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The Great Silence: The Changing Face of Ufology

1973 was a pivotal year in the study of unidentified flying objects. While the Condon Committee’s final determination on the UFO problem the Air Force had previously been facing was a negative one, this didn’t seem to squelch the persistent rumors of strange things happening around the world, which involved flying aircraft of possibly exotic origin. 

In the latter part of 1973, Charles Hickson and Calvin Parker would have their famous meeting with “aliens” along the bayous near Pascagoula, Mississippi, a case that remains significant with regard to the possibility that there is something that could indeed be called “exotic” about some UFO cases (in other words, something seemingly non-human). A striking number of other cases from the era seem to entail cases where beings aboard these craft appeared more human, such as the encounter Travis Walton would have two years after the Hickson and Parker episode. Had these trends continued, whether the “aliens” witnesses described seemed truly alien, or suspiciously human in appearance, one might have assumed that a clear answer to the UFO enigma was likely to be right around the corner.

Instead, several decades later, many researchers who have examined UFO phenomenon of the past have been forced to admit that there is far less presumed UFO activity that can be called significant which has continued to occur today. Tabloids continue to report faint glimmers and photographic reflections under the guise of being “UFOs”, but the era where genuine mysteries inhabited our sky seems to be gone, or at least greatly diminished. Is this really the case, and if so, what lies at the root of the change?

hanks_redfern

My friend and fellow Mysterious Universe writer Nick Redfern recently expressed similar sentiments on this apparent problem, during an interview we gave on the Expanded Perspectives Podcast. In essence, the apparent presence of UFOs in our midst, taken at face value and based on the prevalence of reports from yesteryear, would have had many believing Earth was indeed under surveillance by alien intelligences. Today, that perception has changed due to a drastic decline in cases which involve actual presumed landings (and traces made by such craft), beings of exotic appearance, and plain and simple UFO reports that seem to convey a truly sophisticated aircraft (a saucer, a large triangular craft, etc), rather than ambiguous lights seen in the sky.

Writing about this issue here at MU, Nick points out that the role of UFO researcher may eventually entail more historical work than hands on investigation:

[M]any ufologists are already recognizing and realizing that if they are to get the answers to the UFO puzzle that they seek, it’s sure as hell not going to be by addressing today’s reports of “lights in the sky” and so on. The answers are to be found in history, in the past. It may well be that, 10 years from now, the primary role of the UFO seeker will not be to investigate current cases as such, but to take on the role of historian. And that would not be a bad thing.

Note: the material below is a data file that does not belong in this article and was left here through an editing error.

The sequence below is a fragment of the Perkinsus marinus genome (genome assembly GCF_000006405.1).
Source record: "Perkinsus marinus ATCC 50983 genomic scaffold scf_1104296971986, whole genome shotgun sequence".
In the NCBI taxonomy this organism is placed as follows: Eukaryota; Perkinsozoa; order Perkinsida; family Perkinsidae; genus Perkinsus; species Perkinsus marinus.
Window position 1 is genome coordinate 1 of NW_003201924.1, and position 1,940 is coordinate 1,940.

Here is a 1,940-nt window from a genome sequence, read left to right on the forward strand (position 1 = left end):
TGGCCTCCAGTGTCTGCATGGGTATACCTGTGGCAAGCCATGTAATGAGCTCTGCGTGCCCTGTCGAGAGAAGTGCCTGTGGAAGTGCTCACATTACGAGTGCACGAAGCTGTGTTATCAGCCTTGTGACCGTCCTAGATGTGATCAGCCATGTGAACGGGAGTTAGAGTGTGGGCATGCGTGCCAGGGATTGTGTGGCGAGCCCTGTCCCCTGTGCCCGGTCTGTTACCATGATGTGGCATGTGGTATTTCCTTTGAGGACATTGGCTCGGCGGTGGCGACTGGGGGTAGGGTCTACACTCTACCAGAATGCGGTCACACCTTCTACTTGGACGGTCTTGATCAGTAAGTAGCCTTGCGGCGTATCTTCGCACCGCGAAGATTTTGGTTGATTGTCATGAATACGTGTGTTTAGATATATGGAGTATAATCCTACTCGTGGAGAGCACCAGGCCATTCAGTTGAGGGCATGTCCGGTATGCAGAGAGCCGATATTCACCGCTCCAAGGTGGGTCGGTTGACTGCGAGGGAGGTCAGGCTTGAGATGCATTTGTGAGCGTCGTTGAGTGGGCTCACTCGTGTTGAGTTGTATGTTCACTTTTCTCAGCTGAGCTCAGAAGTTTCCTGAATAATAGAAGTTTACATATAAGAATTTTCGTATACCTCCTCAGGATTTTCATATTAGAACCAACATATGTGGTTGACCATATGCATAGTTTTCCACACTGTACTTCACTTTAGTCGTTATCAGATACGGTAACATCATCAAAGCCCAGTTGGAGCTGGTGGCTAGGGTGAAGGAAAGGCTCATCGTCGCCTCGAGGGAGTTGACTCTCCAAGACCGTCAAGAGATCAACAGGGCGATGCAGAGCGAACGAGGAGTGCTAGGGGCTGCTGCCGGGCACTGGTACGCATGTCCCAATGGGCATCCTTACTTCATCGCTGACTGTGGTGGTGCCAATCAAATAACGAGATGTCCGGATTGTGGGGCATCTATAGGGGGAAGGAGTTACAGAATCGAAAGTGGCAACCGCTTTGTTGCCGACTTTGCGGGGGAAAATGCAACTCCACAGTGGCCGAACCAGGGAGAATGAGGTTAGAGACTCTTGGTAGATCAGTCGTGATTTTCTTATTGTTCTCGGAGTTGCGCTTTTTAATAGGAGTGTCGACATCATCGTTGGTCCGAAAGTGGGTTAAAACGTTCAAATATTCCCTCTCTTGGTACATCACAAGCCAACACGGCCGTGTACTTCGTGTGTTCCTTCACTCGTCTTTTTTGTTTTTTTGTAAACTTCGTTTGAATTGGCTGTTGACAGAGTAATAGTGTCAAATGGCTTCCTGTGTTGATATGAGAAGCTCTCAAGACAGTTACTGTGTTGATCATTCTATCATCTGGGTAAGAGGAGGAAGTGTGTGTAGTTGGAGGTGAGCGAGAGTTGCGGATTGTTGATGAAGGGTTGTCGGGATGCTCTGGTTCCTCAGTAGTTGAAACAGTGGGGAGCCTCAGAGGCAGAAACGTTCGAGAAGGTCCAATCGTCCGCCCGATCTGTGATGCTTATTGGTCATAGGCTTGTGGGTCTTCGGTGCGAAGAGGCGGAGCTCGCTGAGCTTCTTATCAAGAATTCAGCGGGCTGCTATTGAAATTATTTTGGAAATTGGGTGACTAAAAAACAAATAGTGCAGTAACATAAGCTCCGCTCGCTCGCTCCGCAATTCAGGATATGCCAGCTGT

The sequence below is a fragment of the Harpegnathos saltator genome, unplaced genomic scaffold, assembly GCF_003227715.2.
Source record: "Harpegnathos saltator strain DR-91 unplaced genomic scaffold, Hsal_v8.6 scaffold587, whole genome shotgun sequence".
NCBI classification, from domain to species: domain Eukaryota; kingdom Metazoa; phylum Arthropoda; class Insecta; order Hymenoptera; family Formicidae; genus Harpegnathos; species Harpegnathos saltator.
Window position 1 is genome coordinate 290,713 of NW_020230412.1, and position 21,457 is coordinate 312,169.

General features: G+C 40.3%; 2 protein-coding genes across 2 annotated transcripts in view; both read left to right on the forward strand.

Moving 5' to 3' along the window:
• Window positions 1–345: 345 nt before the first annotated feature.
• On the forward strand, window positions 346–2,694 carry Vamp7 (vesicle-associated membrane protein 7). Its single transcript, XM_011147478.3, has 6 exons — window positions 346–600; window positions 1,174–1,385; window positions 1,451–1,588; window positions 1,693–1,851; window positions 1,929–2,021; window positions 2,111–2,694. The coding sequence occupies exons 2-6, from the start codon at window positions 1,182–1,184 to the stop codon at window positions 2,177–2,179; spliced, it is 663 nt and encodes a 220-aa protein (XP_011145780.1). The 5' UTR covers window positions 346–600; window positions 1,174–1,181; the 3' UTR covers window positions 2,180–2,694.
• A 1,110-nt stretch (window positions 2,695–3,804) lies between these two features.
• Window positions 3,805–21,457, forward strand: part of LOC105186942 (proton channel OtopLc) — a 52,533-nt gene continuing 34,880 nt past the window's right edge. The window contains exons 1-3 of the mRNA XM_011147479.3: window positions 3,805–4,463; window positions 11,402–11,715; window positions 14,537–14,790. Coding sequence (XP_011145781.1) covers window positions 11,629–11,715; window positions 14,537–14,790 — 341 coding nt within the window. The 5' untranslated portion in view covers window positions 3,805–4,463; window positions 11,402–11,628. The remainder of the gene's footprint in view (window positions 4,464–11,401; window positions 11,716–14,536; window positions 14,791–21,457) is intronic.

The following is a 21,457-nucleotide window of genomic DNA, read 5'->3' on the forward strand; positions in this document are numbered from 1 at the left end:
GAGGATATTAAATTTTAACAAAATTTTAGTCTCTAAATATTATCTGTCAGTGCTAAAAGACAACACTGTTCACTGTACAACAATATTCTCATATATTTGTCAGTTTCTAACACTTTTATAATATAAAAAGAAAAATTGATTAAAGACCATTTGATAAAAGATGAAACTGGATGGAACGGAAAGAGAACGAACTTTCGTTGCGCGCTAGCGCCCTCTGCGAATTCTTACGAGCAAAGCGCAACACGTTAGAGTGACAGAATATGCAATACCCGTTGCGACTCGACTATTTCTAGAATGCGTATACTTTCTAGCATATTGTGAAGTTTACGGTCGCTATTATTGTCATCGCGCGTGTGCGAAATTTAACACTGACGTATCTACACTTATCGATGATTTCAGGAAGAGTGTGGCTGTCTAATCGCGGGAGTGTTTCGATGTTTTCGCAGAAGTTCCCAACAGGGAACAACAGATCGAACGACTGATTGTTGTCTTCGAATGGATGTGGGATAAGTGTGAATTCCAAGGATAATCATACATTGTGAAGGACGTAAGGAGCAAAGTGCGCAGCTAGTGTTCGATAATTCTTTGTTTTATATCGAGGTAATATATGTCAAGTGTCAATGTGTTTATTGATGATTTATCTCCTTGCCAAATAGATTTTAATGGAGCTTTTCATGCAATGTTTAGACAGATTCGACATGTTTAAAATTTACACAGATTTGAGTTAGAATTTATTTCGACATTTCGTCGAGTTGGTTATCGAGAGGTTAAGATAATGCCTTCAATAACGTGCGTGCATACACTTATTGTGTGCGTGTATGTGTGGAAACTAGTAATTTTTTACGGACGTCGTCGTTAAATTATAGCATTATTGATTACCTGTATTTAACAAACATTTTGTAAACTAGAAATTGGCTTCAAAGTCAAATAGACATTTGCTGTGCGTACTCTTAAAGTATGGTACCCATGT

Indeed, some of the better contributions to the historical research into UFO phenomenon continue today under the watch of researchers like Richard Dolan, whose historical surveys into the UFO phenomenon provide some of the more exhaustive (if not the most exhaustive) written works that chronicle UFO phenomenon in the last several decades. Interestingly, while speaking briefly with Richard on yet another year-end appearance we did on a radio program together, Richard did not share the view that Nick and I have espoused here, that UFO reports have seemed to diminish in both quality and number in the last few years. Perhaps there is some subjectivity to the viewpoint, which inevitably influences individual researchers and their opinions on such a notion; or perhaps Richard’s historical perspective on the phenomenon would simply differ from that of Nick and I, who seem to agree that, if there is a phenomenon, the evidence of it has nonetheless become less apparent.

This is not to say that all UFO reports stem from the 70s and 80s, in the opinion of Redfern and I at least. Sure, there are quality reports that still occurred well into the 90s and 2000s, with occasional reports still offered today that suggest the kinds of craft commonly associated with UFO phenomenon in years gone by might still be at work today. Who really knows what is going on? It’s anyone’s guess.

Richard Dolan

Of Richard Dolan, Nick Redfern and myself, I am often considered the most skeptical of the three in relation to my study of UFOs. While being skeptical, this does not mean, in my opinion, that one must take a derogatory or cynical stance toward the subject, as so many “modern skeptics” seem to consider requisite behavior. Instead, this has simply meant that I have grown very careful about leaping to conclusions when it comes to UFO phenomenon (such as asserting that UFOs are “space ships” piloted by beings from other worlds). While one cannot deny the exotic nature of many reports, we can’t say, with certainty, that extraterrestrials are anything akin to what we’re dealing with. An equally suspect position to take, in my opinion, would be to assert that all UFO reports of the last several decades are misidentifications, hoaxes, and mental aberrations. The statistical likelihood of this would seem questionable indeed, despite the fact that there is probably some psychological component that should be addressed in relation to UFO encounters, but that is a much broader conversation than what we seek to address here.